Ballyclare High School celebrated its centenary in the school year 2003/2004 when a full history by Dr Kevin Conway was published. The school had its origins in what historians sometimes call the “long nineteenth century”. It started with the 1798 Rebellion and ended with the eventual partition of Ireland. The school started in the 1890s as a private fee-paying establishment in Doagh, a town a couple of miles from Ballyclare in County Antrim.
In 1902 the school was taken over by a Miss Catherine Aiken and in 1904 she moved the school to Ballyclare. The population of Ballyclare a century ago was around three thousand, but it was on the increase. Due to the growth in numbers attending the school, there was a pressing need to move to a larger building. New premises were eventually built on the present site on the Rashee Road and this became the school’s home in 1930. The Headmaster was by then an Englishman, Arthur Fowweather who, when appointed in 1923, was believed to be the youngest Headmaster in the British Isles. The school’s name was changed and the current name of Ballyclare High School was adopted officially in 1934.
The school also adopted a crest designed by one of its pupils and a school song that was called “Play the Game”! Due to a lack of space, during Mr Fowweather’s tenure the dominant sport in the school was hockey and the school enjoyed significant success in winning a number of competitions, for example the Ulster Schools’ Hockey cup in 1935, an accolade enjoyed again at senior level in 2012.
By the mid 1930s the school had nearly one hundred and fifty pupils on its roll and it had out-grown its building once again. Costing the princely sum of £8,000, a new extension was opened in October 1938 by the Duchess of Abercorn. When the school’s third Headmaster Mr Russell was appointed in 1939 a priority of his was to establish rugby in the school, which he did in the early 1940s.
After the Second World War ended in 1945 the United Kingdom was undergoing profound change. For example in 1948 the new National Health Service was established that promised free healthcare regardless of the individual’s financial circumstances. Education was changing too. The 1947 Education Act fuelled a huge rise in the number of pupils attending grammar school. Pupils gained admission after passing a selection test when they were eleven years of age. This had huge consequences for Ballyclare High School and sent the school’s enrolment on an upward spiral that by October 1948 brought the school population to four hundred and one.
The massive growth in numbers of course brought problems with accommodation and so the school had to make do with prefabricated huts and mobile classrooms well into the 1980s. Towards the end of Mr Russell’s tenure in 1966, the school buildings were revised with another expansion that encompassed a new Gymnasium, and a plethora of new rooms for Geography, Chemistry, Biology and Physics.
Expansion in enrolment paralleled huge changes in the opportunities available to pupils at the school. For example from the mid-century onwards, the school developed its own debating society, orchestra, choirs and a much broader range of clubs and societies. Success continued in local and national examinations and a much higher proportion of its pupils went into higher, usually university, education. The 1970s brought victory in the Ulster Schools’ Cup rugby in 1973 and the birth of school light opera which became a regular fixture in the school calendar until more recent productions where musical theatre has become an annual event.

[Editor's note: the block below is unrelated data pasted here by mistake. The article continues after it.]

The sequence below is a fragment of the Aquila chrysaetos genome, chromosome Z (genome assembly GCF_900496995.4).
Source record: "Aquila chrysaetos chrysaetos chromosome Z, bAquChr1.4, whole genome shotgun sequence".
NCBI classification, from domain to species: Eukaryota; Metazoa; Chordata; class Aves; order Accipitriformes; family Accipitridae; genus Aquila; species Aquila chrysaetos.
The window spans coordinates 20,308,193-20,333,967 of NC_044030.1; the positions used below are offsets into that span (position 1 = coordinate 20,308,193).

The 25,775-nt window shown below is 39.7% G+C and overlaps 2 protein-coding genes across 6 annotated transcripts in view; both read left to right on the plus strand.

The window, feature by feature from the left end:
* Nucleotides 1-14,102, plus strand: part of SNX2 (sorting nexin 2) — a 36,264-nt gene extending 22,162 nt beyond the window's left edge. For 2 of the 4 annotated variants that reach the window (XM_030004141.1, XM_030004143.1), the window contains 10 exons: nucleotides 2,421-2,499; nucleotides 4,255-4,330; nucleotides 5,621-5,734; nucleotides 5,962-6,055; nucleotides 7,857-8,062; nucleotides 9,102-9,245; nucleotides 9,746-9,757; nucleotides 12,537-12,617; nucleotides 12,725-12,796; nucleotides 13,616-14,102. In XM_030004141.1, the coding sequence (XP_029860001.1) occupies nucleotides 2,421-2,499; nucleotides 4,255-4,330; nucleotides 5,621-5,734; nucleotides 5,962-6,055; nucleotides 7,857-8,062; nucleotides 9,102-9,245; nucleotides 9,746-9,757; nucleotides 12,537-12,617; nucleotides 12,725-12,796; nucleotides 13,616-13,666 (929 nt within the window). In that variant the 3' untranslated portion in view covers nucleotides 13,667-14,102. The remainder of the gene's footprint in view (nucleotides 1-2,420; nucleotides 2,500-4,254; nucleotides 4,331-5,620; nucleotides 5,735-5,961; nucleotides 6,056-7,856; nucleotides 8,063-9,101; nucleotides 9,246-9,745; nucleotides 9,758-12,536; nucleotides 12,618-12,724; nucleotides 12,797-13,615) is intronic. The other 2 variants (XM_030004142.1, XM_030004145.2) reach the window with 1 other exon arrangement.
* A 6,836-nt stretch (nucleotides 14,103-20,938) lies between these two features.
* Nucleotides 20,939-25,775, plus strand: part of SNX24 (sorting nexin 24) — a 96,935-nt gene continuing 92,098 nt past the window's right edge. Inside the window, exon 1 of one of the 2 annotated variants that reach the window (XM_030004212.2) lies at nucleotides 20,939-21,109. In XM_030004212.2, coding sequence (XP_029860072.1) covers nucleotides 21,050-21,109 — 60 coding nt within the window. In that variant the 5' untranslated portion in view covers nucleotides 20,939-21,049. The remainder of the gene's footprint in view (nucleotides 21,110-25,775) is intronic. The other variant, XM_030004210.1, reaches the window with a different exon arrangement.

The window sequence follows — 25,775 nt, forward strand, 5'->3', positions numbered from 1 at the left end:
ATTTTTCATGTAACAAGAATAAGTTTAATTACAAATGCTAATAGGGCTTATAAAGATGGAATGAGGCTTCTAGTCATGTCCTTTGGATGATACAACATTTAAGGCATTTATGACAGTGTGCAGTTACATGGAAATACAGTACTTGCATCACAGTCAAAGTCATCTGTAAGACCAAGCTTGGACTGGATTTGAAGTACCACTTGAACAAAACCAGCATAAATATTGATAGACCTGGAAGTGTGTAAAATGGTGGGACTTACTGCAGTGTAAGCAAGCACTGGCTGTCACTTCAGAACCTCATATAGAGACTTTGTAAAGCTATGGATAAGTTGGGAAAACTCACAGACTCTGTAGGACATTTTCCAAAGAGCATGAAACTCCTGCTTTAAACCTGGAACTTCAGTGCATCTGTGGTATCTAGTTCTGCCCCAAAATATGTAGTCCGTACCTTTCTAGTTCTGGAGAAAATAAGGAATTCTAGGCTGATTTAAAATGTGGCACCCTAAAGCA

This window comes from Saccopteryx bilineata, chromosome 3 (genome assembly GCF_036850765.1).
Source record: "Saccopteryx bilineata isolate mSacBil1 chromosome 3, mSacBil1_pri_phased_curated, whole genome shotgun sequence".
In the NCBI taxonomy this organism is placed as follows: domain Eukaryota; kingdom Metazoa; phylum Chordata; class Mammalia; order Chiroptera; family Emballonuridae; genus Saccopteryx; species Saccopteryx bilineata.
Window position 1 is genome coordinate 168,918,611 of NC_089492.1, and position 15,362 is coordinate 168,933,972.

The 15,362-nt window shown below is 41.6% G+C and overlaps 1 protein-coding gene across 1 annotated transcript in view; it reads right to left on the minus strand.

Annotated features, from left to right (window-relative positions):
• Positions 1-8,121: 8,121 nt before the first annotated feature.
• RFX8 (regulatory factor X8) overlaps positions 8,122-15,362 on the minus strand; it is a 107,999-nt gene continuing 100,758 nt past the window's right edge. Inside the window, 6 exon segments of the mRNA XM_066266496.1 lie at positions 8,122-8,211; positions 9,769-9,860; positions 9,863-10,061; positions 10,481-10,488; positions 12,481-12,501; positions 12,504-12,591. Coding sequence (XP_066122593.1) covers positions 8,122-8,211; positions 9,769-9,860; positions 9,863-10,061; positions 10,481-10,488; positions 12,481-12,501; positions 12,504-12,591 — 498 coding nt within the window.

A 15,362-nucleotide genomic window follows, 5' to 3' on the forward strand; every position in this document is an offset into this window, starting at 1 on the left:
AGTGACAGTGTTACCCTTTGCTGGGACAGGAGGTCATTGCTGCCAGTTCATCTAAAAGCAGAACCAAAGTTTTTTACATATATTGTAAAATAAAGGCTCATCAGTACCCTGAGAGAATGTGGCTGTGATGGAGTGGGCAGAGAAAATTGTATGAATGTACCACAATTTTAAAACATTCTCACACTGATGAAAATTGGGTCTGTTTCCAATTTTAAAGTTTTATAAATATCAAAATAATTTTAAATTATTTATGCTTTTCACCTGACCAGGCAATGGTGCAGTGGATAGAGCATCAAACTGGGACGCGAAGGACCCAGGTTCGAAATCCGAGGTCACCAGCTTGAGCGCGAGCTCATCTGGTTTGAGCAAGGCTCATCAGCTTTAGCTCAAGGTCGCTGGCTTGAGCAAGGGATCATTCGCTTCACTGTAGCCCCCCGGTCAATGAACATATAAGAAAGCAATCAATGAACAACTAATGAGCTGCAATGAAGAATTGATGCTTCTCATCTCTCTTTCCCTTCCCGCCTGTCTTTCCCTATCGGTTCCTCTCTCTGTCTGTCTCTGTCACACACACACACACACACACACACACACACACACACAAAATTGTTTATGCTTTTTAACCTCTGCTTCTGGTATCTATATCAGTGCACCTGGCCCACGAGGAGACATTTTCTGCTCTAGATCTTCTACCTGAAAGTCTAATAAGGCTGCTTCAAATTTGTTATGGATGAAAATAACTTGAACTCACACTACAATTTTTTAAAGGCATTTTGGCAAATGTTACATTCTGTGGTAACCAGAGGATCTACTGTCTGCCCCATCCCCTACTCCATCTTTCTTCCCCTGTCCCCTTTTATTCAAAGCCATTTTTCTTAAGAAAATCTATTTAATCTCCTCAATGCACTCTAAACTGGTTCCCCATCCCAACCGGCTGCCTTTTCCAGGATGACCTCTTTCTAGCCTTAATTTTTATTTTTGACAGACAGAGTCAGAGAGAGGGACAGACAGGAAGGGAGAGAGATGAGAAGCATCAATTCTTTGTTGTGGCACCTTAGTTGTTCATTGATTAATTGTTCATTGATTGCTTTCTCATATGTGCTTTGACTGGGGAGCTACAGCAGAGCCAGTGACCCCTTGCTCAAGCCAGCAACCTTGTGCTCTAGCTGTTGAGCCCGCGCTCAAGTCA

Mr Williams had taken over from Mr Russell as Headmaster in 1966 and after his tragic death from a heart attack a short time later Mr Millar became the new Headmaster in 1971. Mr Millar had a reputation for being firm but fair, bringing a new level of discipline and behaviour.
Following Mr Millar’s retirement in 1990, Mr Robert FitzPatrick, a former history teacher and Vice-Principal of the school assumed the Headship. He was fulsomely involved in coaching hockey and continued to lead by example and develop the community ethos inherent today.
Mr David Knox became Headmaster in 2000. He saw the advent of Specialist School status where school reached further into the community and supported an increasing breadth of extra-curricular provision and academic attainment whilst promoting a ‘can-do’ attitude in both staff and pupils. He has been succeeded by Dr Michelle Rainey who took up office in September 2015. As a former geography teacher, Head of Year, Head of Subject and Vice-Principal she is entrusted to use her experience to lead the school forward through its next chapter, blending the best of the traditional attributes of an Ulster grammar school with new challenges, to ensure Ballyclare High continues to serve its community as it always has.
No school stands still and Ballyclare High has changed enormously in the last three decades. The school, which benefited greatly from a £4 million extension that was officially opened in 1987, is now one of the largest grammar schools in County Antrim with over twelve hundred pupils and nearly 80 teaching staff. It has become a leader in the use of Information Technology to enhance the learning experience of its pupils and has won a multitude of national and international awards in this field including a recent endorsement of excellent practice in e-Safety. The school’s dedication to looking beyond its locality is reflected in the fact that it has held the International School Award for 18 years. Investors in People and the Investors in People Health and Well-being Award are other examples of Independent endorsements for exemplary practice. A full list of such accolades are available in the School prospectus.